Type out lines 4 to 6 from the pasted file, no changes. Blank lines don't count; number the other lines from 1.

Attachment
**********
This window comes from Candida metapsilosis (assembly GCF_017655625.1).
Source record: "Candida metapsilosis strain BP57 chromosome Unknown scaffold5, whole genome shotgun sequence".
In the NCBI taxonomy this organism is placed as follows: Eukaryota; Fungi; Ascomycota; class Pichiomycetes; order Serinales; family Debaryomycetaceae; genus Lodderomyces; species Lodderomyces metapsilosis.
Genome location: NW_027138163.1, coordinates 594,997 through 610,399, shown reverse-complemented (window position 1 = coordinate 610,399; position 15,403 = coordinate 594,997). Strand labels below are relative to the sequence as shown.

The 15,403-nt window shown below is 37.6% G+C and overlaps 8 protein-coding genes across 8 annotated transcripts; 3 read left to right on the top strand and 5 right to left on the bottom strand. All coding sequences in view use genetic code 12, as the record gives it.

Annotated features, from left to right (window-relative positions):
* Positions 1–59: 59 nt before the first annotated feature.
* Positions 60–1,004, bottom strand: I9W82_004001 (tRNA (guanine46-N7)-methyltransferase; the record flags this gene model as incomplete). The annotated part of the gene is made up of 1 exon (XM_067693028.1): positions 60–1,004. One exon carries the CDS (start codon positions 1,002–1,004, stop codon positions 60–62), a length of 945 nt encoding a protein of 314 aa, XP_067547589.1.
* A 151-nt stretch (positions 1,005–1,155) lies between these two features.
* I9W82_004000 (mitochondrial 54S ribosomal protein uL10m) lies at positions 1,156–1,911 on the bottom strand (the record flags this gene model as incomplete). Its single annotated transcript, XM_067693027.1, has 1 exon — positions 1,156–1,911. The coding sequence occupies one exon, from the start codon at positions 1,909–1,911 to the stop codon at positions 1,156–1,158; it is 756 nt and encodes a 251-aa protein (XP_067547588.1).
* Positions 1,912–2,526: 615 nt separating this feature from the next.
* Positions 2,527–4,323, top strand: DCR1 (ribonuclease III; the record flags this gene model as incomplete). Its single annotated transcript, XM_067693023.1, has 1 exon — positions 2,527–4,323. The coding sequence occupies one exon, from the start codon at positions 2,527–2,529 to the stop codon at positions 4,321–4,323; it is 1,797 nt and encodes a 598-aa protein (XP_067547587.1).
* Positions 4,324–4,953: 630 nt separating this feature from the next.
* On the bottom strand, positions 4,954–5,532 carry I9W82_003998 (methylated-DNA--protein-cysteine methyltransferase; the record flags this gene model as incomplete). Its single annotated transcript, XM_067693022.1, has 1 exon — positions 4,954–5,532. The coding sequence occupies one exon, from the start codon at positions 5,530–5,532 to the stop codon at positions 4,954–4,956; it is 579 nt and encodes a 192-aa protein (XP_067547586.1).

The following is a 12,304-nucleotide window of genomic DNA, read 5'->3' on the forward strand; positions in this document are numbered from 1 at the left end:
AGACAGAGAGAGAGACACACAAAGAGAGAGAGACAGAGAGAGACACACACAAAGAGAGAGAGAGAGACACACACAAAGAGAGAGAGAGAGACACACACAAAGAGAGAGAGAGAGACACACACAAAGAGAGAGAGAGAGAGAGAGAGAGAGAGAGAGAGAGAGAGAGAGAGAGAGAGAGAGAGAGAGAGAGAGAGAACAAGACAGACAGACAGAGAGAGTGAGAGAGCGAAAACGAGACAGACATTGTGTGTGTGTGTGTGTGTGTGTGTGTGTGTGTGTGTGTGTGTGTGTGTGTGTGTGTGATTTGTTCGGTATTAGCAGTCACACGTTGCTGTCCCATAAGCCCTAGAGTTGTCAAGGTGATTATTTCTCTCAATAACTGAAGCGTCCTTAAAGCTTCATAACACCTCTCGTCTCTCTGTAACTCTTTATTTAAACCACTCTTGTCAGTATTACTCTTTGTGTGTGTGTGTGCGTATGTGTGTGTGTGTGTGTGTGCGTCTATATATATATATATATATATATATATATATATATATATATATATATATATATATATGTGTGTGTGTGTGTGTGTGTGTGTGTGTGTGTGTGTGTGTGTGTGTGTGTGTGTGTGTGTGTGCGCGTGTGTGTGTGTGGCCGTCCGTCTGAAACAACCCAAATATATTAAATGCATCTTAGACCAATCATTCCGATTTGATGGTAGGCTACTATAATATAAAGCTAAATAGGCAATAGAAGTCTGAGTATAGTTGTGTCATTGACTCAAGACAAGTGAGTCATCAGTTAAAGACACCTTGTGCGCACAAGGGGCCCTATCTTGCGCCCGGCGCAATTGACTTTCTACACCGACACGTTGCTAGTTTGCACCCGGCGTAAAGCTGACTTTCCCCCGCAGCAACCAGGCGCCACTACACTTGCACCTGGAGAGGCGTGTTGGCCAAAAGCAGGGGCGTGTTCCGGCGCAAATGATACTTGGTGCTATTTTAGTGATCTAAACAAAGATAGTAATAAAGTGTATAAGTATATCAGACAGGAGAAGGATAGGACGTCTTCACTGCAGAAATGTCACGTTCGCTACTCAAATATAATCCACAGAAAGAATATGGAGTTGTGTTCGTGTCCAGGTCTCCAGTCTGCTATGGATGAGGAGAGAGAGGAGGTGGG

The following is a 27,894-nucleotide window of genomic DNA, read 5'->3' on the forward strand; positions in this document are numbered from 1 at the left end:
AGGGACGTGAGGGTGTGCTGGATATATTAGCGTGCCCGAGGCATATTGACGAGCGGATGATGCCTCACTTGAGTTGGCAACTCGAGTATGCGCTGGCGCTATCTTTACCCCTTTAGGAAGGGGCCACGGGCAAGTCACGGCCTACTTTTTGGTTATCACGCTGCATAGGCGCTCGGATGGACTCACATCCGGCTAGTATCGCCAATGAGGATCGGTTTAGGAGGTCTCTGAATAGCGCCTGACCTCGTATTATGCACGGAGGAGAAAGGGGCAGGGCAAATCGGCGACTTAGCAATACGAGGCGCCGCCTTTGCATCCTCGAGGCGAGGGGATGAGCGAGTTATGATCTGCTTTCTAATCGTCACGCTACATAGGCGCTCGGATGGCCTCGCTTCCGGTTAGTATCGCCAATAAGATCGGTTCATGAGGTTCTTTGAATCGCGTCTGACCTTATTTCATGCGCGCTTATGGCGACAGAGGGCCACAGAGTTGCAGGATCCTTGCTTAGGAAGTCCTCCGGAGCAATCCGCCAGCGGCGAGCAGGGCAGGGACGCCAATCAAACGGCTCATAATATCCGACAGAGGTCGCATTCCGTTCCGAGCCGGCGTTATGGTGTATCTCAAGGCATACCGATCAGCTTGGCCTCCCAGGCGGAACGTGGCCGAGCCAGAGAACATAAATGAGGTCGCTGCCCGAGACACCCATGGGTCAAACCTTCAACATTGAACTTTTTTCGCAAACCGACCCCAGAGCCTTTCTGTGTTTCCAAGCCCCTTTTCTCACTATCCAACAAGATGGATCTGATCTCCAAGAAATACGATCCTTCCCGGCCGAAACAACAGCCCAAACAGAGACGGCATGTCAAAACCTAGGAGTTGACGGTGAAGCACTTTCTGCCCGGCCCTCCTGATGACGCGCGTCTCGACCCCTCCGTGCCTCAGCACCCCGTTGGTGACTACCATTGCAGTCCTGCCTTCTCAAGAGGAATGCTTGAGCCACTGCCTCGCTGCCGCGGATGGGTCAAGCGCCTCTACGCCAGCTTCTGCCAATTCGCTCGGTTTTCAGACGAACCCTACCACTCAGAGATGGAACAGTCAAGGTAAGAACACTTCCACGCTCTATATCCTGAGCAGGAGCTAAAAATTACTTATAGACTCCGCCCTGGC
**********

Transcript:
Genome location: NW_027138163.1, coordinates 594,997 through 610,399, shown reverse-complemented (window position 1 = coordinate 610,399; position 15,403 = coordinate 594,997). Strand labels below are relative to the sequence as shown.

The 15,403-nt window shown below is 37.6% G+C and overlaps 8 protein-coding genes across 8 annotated transcripts; 3 read left to right on the top strand and 5 right to left on the bottom strand. All coding sequences in view use genetic code 12, as the record gives it.

Annotated features, from left to right (window-relative positions):